Putting the fun back in fundraiser

When you run a large community, you invariably get some members rising to the top in terms of participation and reaction from others. It’s a natural part of any community and as fast as you can dream up ways to temper their contributions or wait for them to leave out of boredom, someone quickly fills their place and the cycle starts again. Eventually their personalities grow large and everywhere they move in a community they are treated with equal parts love and hate from the rest of the group.

Over the past few months, a couple members have kind of been in the spotlight due to their strong viewpoints and strong ways of expressing it and today Jessamyn had a brilliant idea.

“You should do a fundraiser. ‘how much would you pay for a week without user x/user y‘”

Then it hit me that yeah, it would be pretty easy to do thanks to dropcash and the money could go to a non-profit charity, like Creative Commons. I emailed two members that seem to polarize the community and much to their credit they were both in. Not every member of a community — especially the strong personalities — has a sense of humor about themselves and their online persona so I commend the guys that participated in this.

A few keystrokes later and the fundraiser was launched. It’s essentially a charity dunk tank, with the people you love to hate raising $5 for every softball lobbed at their perch. What’s great is that after just a couple hours one side is over 30% towards the goal and the rest of the community is congratulating them for being good sports about the whole thing. With any luck, when this is all over both members will likely be seen in a different light for having gone through this.

Blogger on spamblogs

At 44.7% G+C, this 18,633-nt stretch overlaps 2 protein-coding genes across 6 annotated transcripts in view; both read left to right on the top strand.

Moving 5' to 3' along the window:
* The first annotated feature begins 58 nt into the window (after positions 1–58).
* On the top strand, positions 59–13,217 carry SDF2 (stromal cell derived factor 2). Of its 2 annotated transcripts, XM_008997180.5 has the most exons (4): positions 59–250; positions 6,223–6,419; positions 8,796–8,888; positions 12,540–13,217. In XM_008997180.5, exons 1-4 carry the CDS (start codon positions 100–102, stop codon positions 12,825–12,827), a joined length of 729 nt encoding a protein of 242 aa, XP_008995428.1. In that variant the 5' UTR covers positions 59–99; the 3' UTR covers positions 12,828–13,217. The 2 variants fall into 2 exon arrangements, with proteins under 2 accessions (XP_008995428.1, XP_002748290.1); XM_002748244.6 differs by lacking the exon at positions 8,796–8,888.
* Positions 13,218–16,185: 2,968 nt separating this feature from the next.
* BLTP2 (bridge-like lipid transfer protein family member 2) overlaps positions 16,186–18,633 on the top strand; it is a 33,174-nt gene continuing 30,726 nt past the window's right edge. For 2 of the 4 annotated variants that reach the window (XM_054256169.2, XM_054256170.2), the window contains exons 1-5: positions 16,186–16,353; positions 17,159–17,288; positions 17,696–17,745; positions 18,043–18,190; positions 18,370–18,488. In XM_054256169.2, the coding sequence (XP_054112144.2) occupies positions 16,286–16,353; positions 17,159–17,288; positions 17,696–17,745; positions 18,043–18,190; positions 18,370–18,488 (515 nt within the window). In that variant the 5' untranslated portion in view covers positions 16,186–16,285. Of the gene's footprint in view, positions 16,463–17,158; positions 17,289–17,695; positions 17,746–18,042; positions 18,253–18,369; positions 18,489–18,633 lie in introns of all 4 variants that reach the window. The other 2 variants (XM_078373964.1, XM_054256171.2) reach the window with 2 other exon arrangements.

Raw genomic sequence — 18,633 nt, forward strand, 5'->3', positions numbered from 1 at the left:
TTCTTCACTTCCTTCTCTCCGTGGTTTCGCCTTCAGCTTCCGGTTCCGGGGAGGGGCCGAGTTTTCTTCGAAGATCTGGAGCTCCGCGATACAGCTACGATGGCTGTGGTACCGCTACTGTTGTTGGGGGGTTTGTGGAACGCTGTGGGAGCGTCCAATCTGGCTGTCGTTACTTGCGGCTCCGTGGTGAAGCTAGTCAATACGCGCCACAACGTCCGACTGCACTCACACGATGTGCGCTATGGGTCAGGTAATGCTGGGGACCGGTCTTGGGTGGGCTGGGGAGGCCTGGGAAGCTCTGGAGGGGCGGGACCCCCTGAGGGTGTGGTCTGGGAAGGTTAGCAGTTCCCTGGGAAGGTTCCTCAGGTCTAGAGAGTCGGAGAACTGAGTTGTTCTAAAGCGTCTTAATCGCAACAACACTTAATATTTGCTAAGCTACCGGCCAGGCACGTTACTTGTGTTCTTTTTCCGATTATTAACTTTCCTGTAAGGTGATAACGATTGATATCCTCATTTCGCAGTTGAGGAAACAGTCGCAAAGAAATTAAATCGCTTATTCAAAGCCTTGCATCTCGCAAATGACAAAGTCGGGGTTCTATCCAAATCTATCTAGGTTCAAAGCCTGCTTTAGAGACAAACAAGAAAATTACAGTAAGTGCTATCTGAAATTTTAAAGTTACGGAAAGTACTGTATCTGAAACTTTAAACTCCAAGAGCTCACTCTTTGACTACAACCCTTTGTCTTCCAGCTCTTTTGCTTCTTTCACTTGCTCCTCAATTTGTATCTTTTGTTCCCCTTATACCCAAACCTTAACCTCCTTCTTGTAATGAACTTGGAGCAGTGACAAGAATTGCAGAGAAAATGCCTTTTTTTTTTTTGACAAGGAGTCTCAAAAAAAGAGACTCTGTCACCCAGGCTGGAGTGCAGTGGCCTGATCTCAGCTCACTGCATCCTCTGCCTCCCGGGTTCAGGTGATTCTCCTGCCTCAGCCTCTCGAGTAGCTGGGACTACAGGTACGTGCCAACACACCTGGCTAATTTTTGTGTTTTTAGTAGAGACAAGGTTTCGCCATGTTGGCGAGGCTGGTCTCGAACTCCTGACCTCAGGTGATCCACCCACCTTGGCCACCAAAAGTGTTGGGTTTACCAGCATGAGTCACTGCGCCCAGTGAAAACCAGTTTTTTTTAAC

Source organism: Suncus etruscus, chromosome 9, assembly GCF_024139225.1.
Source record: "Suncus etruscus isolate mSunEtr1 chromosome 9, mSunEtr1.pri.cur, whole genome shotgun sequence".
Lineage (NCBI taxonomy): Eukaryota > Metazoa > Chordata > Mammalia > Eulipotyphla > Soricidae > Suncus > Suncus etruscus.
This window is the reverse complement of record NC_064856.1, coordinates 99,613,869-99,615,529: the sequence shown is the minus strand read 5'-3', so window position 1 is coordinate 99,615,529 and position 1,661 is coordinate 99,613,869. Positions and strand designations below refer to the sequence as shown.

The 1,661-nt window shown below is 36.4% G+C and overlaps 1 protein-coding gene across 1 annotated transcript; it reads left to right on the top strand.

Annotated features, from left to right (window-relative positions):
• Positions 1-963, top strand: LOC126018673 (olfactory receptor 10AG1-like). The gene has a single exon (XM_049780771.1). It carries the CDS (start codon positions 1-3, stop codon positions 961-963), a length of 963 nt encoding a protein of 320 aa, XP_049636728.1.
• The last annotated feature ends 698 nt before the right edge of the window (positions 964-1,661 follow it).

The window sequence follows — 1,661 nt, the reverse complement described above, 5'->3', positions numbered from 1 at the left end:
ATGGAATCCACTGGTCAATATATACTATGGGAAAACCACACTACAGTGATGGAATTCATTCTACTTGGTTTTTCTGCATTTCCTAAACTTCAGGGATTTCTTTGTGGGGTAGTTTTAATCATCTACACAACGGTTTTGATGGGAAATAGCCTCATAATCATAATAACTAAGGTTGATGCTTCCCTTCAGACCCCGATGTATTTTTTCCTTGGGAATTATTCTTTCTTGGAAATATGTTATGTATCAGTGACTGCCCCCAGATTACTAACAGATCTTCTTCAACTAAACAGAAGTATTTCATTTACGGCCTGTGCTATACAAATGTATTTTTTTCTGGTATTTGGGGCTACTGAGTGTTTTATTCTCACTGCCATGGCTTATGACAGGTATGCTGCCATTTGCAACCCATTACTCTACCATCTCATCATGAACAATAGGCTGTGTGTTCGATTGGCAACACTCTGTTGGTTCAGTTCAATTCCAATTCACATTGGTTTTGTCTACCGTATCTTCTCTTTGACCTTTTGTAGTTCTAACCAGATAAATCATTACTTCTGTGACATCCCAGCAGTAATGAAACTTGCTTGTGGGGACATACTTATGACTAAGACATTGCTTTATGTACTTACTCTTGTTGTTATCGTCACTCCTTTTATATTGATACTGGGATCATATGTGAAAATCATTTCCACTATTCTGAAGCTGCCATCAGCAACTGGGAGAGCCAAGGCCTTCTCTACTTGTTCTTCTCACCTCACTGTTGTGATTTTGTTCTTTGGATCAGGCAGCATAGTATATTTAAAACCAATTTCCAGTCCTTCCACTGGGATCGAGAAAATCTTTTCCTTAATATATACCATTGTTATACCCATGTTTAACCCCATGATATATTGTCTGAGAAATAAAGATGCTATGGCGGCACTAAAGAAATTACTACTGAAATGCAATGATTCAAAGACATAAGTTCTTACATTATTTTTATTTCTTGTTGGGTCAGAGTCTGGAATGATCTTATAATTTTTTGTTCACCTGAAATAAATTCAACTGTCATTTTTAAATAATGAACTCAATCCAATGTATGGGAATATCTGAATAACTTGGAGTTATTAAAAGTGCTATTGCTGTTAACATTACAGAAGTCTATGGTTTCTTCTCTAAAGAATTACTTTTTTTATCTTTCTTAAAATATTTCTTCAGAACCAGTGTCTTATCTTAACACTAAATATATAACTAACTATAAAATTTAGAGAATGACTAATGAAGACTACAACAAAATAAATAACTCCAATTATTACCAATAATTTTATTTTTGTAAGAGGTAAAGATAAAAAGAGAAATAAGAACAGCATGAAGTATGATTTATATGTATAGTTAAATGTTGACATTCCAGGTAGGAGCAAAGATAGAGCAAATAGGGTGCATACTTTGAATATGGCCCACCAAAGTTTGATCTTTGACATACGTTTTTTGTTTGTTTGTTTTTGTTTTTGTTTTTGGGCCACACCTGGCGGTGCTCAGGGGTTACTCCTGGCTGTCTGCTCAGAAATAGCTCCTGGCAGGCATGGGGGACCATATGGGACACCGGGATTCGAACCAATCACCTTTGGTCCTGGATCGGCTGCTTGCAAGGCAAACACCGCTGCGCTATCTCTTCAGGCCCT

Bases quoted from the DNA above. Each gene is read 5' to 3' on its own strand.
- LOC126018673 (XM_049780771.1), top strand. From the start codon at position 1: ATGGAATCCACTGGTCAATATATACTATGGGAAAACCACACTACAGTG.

Blogger Buzz: On Spam describes Google/Blogger’s ongoing fight with spamblogs I wrote about a few days ago. They’ve even published a blacklist of spamblogs to help indexing services weed them out.

I forgot to mention it in my earlier post, but the big white elephant in the room is WordPress and the affinity spam bloggers have for the WP platform. This is no slag on Matt or the community he’s built, it’s just the tool they like to use after Blogger. Blogspot is an easy punching bag because it’s one giant source host and Google’s behind it and has the resources to stop it, but what can we do about the thousands and thousands of wordpress spam blogs republishing RSS feeds from others, loading them up with Adsense banners, and being hosted all over the web? WP is released under GPL and any spamblogging plugin, extension, or tweak of WP code can’t really be stopped (this isn’t an argument against GPL, but I’m just saying the problem can’t be stopped at the point of software being used for bad things).

Do you go after their webhosts? Is the act of gaming search engines with spam blog linkfarms and creating empty content (with others’ RSS feed excerpts) adsense sites the same as anti-spam rules in webhosting terms of service agreements?

In other words, when the (single-webhost) blogspot problem gets licked, how on earth do we combat the (many hundreds of webhosts) powered-by-Wordpress spamblog problem?

Set TiVos to stun